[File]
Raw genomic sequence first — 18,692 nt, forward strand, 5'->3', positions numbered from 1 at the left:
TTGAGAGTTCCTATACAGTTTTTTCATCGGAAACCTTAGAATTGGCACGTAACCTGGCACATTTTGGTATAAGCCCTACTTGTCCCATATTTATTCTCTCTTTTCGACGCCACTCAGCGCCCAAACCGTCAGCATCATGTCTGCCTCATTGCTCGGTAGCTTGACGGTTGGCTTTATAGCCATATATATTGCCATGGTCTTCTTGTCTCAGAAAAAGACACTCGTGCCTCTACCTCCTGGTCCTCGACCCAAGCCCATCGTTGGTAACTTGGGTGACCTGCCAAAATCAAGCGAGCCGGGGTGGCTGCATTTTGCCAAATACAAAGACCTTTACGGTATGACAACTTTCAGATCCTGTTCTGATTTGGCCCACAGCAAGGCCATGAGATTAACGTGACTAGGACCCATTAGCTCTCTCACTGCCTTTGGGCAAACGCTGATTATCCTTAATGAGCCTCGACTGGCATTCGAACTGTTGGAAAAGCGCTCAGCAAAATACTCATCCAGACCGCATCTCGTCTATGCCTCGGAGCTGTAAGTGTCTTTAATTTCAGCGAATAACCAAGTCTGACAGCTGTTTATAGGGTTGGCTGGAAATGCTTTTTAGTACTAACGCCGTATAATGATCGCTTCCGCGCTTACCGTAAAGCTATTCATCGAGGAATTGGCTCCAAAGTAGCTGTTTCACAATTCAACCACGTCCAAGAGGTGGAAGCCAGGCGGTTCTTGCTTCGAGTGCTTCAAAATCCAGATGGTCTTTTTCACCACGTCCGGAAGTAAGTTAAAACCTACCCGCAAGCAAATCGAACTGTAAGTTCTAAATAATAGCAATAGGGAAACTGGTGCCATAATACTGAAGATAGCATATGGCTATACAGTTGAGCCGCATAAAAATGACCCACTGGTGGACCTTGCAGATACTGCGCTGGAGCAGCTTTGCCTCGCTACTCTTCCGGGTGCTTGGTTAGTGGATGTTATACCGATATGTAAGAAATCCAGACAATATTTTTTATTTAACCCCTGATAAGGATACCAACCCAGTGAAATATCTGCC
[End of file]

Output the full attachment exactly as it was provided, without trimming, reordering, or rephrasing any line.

Raw genomic sequence first — 18,692 nt, forward strand, 5'->3', positions numbered from 1 at the left:
TTGAGAGTTCCTATACAGTTTTTTCATCGGAAACCTTAGAATTGGCACGTAACCTGGCACATTTTGGTATAAGCCCTACTTGTCCCATATTTATTCTCTCTTTTCGACGCCACTCAGCGCCCAAACCGTCAGCATCATGTCTGCCTCATTGCTCGGTAGCTTGACGGTTGGCTTTATAGCCATATATATTGCCATGGTCTTCTTGTCTCAGAAAAAGACACTCGTGCCTCTACCTCCTGGTCCTCGACCCAAGCCCATCGTTGGTAACTTGGGTGACCTGCCAAAATCAAGCGAGCCGGGGTGGCTGCATTTTGCCAAATACAAAGACCTTTACGGTATGACAACTTTCAGATCCTGTTCTGATTTGGCCCACAGCAAGGCCATGAGATTAACGTGACTAGGACCCATTAGCTCTCTCACTGCCTTTGGGCAAACGCTGATTATCCTTAATGAGCCTCGACTGGCATTCGAACTGTTGGAAAAGCGCTCAGCAAAATACTCATCCAGACCGCATCTCGTCTATGCCTCGGAGCTGTAAGTGTCTTTAATTTCAGCGAATAACCAAGTCTGACAGCTGTTTATAGGGTTGGCTGGAAATGCTTTTTAGTACTAACGCCGTATAATGATCGCTTCCGCGCTTACCGTAAAGCTATTCATCGAGGAATTGGCTCCAAAGTAGCTGTTTCACAATTCAACCACGTCCAAGAGGTGGAAGCCAGGCGGTTCTTGCTTCGAGTGCTTCAAAATCCAGATGGTCTTTTTCACCACGTCCGGAAGTAAGTTAAAACCTACCCGCAAGCAAATCGAACTGTAAGTTCTAAATAATAGCAATAGGGAAACTGGTGCCATAATACTGAAGATAGCATATGGCTATACAGTTGAGCCGCATAAAAATGACCCACTGGTGGACCTTGCAGATACTGCGCTGGAGCAGCTTTGCCTCGCTACTCTTCCGGGTGCTTGGTTAGTGGATGTTATACCGATATGTAAGAAATCCAGACAATATTTTTTATTTAACCCCTGATAAGGATACCAACCCAGTGAAATATCTGCC